Visibility into backups for virtual machines (VMs), endpoints, and Microsoft 365
Less time spent managing backups, improving workforce productivity
About National Raisin Company
To the National Raisin Company (NRC) dried fruit processing is an art and a science. The art is learned from experience, and it has over 45 years of it. Founded in 1969, NRC is the largest independent grower, processor, and packer of dried fruits in the United States, serving customers in the retail, industrial, and food-service sectors. It receives approximately 96 billion pounds of raisins each year — just about the number of stars in our galaxy.
For decades NRC’s traditional business was run on-premises, where its IT infrastructure was located and most of its staff, with the exception of sales people out in the field. In the late 2000s, it virtualized most of the IT infrastructure on VMware ESX servers, which ran business critical workloads, like enterprise resource planning (ERP) software and employee data applications.
NRC had implemented Quest Rapid Recovery running on a physical server to protect its VMs. But, as NRC’s VP of IT, Kevin Pennington, said, “Quest Rapid Recovery locked up our ERP for about 30 minutes every night, preventing our night shift team from recording their production processes and accessing needed information.”
Additional backup issues were encountered when Quest, running on old hardware, wasn’t properly backing up their ERP system. It also was not able to backup and secure NRC’s Microsoft 365 data. Unfulfilled requests to restore end user data mounted, which underscored the need for a data management solution that provided effective disaster recovery (DR).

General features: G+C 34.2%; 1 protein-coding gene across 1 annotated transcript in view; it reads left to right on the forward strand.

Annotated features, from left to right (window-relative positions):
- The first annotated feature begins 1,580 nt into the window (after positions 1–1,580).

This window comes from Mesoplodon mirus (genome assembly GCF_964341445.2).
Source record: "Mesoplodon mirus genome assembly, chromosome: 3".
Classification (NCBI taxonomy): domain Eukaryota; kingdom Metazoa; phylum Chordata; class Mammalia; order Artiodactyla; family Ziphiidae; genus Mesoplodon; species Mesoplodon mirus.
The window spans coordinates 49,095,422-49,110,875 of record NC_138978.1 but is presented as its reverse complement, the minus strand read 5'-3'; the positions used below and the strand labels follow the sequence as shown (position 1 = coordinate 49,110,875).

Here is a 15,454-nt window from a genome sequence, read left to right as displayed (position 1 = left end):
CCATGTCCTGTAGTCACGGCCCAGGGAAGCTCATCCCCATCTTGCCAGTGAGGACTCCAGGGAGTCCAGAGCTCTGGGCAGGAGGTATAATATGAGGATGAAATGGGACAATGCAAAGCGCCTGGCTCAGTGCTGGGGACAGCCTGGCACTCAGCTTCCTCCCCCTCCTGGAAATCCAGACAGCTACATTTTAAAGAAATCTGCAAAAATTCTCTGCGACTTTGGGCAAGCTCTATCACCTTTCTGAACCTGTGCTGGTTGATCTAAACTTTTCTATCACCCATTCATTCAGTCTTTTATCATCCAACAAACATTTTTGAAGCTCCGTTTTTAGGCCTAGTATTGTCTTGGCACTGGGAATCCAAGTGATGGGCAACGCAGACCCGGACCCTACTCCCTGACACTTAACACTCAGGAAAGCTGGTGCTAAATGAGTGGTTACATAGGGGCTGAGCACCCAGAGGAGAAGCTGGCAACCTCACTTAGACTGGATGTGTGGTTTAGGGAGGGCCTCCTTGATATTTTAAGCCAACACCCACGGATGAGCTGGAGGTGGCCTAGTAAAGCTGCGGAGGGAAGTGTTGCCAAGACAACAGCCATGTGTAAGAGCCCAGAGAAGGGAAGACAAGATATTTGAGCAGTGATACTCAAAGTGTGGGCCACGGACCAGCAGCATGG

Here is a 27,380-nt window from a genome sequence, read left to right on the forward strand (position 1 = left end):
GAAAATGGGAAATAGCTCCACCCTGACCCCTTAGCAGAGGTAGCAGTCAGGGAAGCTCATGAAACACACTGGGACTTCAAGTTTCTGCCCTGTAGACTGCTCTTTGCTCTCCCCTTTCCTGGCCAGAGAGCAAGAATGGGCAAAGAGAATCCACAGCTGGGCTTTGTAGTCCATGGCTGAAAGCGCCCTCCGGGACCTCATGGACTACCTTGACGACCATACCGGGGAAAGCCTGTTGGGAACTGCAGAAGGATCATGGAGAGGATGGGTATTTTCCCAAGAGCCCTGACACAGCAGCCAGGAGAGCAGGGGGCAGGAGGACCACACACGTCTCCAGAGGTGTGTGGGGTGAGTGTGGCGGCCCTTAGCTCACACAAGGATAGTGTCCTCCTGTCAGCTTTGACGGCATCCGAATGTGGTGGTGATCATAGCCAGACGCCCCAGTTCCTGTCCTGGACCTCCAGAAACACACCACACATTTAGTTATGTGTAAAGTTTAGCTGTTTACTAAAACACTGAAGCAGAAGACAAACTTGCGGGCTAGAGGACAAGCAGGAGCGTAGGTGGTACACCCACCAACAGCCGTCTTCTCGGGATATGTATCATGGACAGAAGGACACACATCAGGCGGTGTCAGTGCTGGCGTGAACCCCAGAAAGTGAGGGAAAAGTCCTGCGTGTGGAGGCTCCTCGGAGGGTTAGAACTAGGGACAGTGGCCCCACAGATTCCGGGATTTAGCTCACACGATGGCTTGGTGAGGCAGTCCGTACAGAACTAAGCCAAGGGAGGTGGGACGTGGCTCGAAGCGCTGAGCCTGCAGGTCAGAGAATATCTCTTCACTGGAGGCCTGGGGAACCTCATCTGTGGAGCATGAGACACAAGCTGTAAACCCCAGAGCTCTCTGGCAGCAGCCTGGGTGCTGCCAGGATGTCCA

NRC IT evaluated upgrading its Quest Rapid Recovery hardware and software to improve VM data protection, but found it to be expensive and inefficient as its business was modernizing. Kevin said, “I wanted a data protection solution my team could easily manage from anywhere in the world, and I knew it had to be cloud-based.”
“We were already protecting endpoints for our mobile sales force with Druva inSync, so extending our implementation with Druva Phoenix was the best way to achieve DR in the cloud without having to implement and manage DR infrastructure.”
NRC migrated data protection of its 29 VMs to Druva Phoenix, and, unlike its previous solution, it didn’t have to predict how much storage it would need and over-provision. “With Quest, if we needed to protect 15 terabytes (TBs) of data, we would have had to buy storage for 45 TBs. With Druva, the fact that we can grow over time is a huge advantage,” said Kevin.
Expanding its Druva implementation to protect its Microsoft 365 implementation was a natural extension according to Kevin. “With the Druva Cloud Platform, I now have a single pane of glass with which to manage our entire backup environment of VMs, endpoints, and Microsoft 365,” he said.
One of the biggest benefits NRC is getting from the Druva Cloud Platform is time savings. “Druva sends me an email every morning showing me the last two days of backups so I can see every single VM backup and scan it in minutes. From anywhere in the world I can log into the Druva dashboard and evaluate backup and restore status.
“With Quest Rapid Recovery, I used to spend at least an hour a day going through logs, checking backups, and making sure everything was functioning properly – and that was just for VMs. Since switching to Druva, in 15 minutes I can see 100% of VMs, endpoints, and Microsoft 365 backups,” said Kevin.
He added, “DR in the cloud was one of my goals that I’ve met with the Druva Cloud Platform. Before, our DR strategy was to rebuild the VMware cluster or restore the whole VM if it was viable. Now, we have one-click failover where our data is copied to Amazon Web Services (AWS) and restored within minutes.”
The Druva Cloud Platform gives NRC 24×7 access to backups for VMs, endpoints, and Microsoft 365 users. “I can do comparisons between backups and the live system and, if needed, show detailed audit trails to auditors to demonstrate that compliance guidelines are being met,” he added.